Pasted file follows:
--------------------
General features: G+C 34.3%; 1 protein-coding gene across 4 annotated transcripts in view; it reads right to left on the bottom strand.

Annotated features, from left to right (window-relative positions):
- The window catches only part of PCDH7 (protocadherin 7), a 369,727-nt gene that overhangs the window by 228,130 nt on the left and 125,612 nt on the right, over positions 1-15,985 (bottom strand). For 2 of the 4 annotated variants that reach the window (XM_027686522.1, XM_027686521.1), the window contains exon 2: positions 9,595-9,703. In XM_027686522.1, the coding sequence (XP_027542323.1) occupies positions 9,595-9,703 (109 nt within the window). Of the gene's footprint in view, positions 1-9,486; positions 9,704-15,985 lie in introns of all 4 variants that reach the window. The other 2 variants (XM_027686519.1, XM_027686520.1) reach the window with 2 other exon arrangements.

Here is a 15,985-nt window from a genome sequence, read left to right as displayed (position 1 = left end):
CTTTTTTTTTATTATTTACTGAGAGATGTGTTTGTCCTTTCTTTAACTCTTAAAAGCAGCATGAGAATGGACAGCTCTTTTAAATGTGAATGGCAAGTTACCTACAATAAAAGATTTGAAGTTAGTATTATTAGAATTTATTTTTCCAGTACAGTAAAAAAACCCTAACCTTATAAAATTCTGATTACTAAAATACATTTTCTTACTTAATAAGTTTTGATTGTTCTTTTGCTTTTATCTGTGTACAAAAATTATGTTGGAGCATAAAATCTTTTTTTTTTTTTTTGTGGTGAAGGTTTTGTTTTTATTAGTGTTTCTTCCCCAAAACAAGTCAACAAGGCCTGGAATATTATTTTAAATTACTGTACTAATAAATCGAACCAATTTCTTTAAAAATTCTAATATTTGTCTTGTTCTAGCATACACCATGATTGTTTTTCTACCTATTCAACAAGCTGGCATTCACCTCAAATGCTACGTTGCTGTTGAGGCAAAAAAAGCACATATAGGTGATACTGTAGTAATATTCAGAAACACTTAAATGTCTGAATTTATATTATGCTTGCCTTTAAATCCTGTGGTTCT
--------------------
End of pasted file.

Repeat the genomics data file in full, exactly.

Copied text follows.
General features: G+C 34.3%; 1 protein-coding gene across 4 annotated transcripts in view; it reads right to left on the bottom strand.

Annotated features, from left to right (window-relative positions):
- The window catches only part of PCDH7 (protocadherin 7), a 369,727-nt gene that overhangs the window by 228,130 nt on the left and 125,612 nt on the right, over positions 1-15,985 (bottom strand). For 2 of the 4 annotated variants that reach the window (XM_027686522.1, XM_027686521.1), the window contains exon 2: positions 9,595-9,703. In XM_027686522.1, the coding sequence (XP_027542323.1) occupies positions 9,595-9,703 (109 nt within the window). Of the gene's footprint in view, positions 1-9,486; positions 9,704-15,985 lie in introns of all 4 variants that reach the window. The other 2 variants (XM_027686519.1, XM_027686520.1) reach the window with 2 other exon arrangements.

Here is a 15,985-nt window from a genome sequence, read left to right as displayed (position 1 = left end):
CTTTTTTTTTATTATTTACTGAGAGATGTGTTTGTCCTTTCTTTAACTCTTAAAAGCAGCATGAGAATGGACAGCTCTTTTAAATGTGAATGGCAAGTTACCTACAATAAAAGATTTGAAGTTAGTATTATTAGAATTTATTTTTCCAGTACAGTAAAAAAACCCTAACCTTATAAAATTCTGATTACTAAAATACATTTTCTTACTTAATAAGTTTTGATTGTTCTTTTGCTTTTATCTGTGTACAAAAATTATGTTGGAGCATAAAATCTTTTTTTTTTTTTTTGTGGTGAAGGTTTTGTTTTTATTAGTGTTTCTTCCCCAAAACAAGTCAACAAGGCCTGGAATATTATTTTAAATTACTGTACTAATAAATCGAACCAATTTCTTTAAAAATTCTAATATTTGTCTTGTTCTAGCATACACCATGATTGTTTTTCTACCTATTCAACAAGCTGGCATTCACCTCAAATGCTACGTTGCTGTTGAGGCAAAAAAAGCACATATAGGTGATACTGTAGTAATATTCAGAAACACTTAAATGTCTGAATTTATATTATGCTTGCCTTTAAATCCTGTGGTTCT